Again includes a temperature monitor and is about the size of a small box of matches. The motion detection is pretty much instant and reports back to the app within a second or two.


The box also includes two mounting options and arrives with screws etc for a permanent fix or sticky pads for temporary fixtures or for those of us who DIY generally ends in disaster.

Another nice touch is that when you install the SmartThings app on a device it enables the device to act as a presence sensor as well.

Automation is well catered for allowing you to perform actions on any device at certain times of the day or when triggers occur, for example I’ve got an automation to switch on some fairy lights at sunset and then off again at midnight.

Alexa integration
Alexa integration is an interesting one and if you’ve read this far I’m sure you seen the videos where people perform automation tasks using voice activation. What you dont see is that add a new smart device and integrating it with alexa is a two stage process. Firstly you have to run the “Add a thing” wizard within the SmartThings app and then you also have to run a “Discover new devices” wizard within the Alexa app or by saying “Alexa Discover Devices”. Alexa also classes the automation tasks as a device.
Activating devices and automations using alexa is normally trouble free but I have had instances where its been unable to communicate with the hub on the first attempt but its normally ok on the second attempt, which is likely because my house is pretty old and has thick walls so I’ll let it off on those odd occasions.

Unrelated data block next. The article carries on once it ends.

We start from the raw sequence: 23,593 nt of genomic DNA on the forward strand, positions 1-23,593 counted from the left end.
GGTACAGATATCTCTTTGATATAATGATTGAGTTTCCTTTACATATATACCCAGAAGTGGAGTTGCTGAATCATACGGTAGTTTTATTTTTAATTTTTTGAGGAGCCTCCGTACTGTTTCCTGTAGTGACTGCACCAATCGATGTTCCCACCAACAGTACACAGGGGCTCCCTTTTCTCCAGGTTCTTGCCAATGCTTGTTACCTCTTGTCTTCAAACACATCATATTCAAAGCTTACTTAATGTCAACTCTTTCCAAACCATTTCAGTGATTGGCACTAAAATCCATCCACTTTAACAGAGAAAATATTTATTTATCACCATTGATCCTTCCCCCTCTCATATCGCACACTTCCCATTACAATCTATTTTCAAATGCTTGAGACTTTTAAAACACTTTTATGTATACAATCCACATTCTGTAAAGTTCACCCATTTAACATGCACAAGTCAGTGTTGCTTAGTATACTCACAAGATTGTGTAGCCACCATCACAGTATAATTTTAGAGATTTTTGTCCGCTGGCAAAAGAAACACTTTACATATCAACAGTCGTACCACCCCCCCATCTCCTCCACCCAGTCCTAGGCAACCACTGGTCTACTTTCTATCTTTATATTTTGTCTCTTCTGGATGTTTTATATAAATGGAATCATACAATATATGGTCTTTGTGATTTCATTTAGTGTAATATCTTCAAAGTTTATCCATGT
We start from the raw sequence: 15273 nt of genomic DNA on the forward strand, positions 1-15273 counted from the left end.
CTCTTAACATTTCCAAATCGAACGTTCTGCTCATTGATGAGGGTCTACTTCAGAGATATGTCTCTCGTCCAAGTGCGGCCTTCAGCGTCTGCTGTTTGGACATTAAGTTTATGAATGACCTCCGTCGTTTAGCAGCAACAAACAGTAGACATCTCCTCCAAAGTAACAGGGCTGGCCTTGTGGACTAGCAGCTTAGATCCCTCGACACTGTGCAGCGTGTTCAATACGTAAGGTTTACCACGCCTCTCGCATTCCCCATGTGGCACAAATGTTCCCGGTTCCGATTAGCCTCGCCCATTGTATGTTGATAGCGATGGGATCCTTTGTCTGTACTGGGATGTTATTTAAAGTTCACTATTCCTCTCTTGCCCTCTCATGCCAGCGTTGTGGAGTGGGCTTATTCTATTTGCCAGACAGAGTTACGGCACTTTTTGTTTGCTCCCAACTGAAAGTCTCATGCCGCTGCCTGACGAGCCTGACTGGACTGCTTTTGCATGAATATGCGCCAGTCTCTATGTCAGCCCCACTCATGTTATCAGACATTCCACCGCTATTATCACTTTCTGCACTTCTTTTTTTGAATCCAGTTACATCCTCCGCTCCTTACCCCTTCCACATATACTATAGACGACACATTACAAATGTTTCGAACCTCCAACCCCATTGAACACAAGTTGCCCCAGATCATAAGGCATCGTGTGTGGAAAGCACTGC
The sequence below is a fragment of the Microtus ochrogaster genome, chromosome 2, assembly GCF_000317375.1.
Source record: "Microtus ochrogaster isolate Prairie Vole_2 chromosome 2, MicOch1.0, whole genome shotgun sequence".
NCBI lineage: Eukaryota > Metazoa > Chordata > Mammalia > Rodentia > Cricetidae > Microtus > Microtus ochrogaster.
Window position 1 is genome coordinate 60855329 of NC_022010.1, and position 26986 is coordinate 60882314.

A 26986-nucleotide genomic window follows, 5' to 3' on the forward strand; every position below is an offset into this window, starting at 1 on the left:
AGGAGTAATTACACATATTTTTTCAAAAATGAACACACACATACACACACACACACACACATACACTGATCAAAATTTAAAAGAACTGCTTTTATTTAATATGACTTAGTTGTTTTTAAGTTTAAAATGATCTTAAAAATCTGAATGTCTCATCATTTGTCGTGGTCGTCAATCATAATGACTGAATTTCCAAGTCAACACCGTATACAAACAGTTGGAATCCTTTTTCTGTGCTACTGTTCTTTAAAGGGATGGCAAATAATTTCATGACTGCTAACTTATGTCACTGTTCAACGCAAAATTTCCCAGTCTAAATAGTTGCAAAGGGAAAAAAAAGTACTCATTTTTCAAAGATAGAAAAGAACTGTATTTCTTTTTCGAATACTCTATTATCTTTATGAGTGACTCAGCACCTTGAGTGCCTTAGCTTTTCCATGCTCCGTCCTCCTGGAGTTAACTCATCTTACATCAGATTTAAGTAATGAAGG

I have had cause to contact the SmartThings support teams over a couple of things and this is at the moment where things fall apart a bit. Originally when I first got the starter kit I was unable to complete the installation wizard on my phone, the process would hang and the hub would display a solid blue light indicating that it is unable to connect to the SmartThings cloud. Over the course of both email and twitter conversations with their support teams it became obvious that they have not invested much in a support structure for this product and available documentation on the product when encountering issues is lacking. The furthest I got with the support teams was their suggestions that the below outgoing ports were open. Now as this is a consumer based product the outgoing port comment is questionable to start as these unless specifically blocked would not normally be a problem but incoming is worth checking just to make sure its not an ISP thing or something.

Ports: 11111, 9443, 39500, 443,37, 123
Now obviously some of those ports are well known but when I questioned the support team on what ports 39500 and 9443’s (9443 obviously you can have a reasonable stab at guessing) purpose was as well as a procedure on what the hubs expected behaviour should be with these ports, no answer provided was suitable. It appears from talking to support that have about 2 sentences written down for “SmartThings” hub troubleshooting anything more than that are you are out of luck.